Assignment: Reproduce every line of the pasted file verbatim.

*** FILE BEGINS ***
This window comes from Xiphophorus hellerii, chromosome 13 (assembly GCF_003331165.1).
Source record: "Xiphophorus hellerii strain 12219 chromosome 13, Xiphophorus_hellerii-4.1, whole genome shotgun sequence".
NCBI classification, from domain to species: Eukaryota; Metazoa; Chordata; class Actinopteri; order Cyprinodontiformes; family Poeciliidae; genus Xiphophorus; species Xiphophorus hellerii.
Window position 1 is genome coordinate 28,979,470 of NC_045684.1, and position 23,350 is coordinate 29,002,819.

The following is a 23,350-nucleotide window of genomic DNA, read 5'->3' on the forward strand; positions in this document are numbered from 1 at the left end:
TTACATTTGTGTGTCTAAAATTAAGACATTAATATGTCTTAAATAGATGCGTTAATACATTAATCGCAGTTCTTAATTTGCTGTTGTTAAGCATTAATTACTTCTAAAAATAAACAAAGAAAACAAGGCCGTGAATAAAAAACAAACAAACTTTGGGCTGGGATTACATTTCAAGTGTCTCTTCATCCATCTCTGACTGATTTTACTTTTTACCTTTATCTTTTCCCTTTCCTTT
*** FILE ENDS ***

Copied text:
This window comes from Xiphophorus hellerii, chromosome 13 (assembly GCF_003331165.1).
Source record: "Xiphophorus hellerii strain 12219 chromosome 13, Xiphophorus_hellerii-4.1, whole genome shotgun sequence".
NCBI classification, from domain to species: Eukaryota; Metazoa; Chordata; class Actinopteri; order Cyprinodontiformes; family Poeciliidae; genus Xiphophorus; species Xiphophorus hellerii.
Window position 1 is genome coordinate 28,979,470 of NC_045684.1, and position 23,350 is coordinate 29,002,819.

The following is a 23,350-nucleotide window of genomic DNA, read 5'->3' on the forward strand; positions in this document are numbered from 1 at the left end:
TTACATTTGTGTGTCTAAAATTAAGACATTAATATGTCTTAAATAGATGCGTTAATACATTAATCGCAGTTCTTAATTTGCTGTTGTTAAGCATTAATTACTTCTAAAAATAAACAAAGAAAACAAGGCCGTGAATAAAAAACAAACAAACTTTGGGCTGGGATTACATTTCAAGTGTCTCTTCATCCATCTCTGACTGATTTTACTTTTTACCTTTATCTTTTCCCTTTCCTTT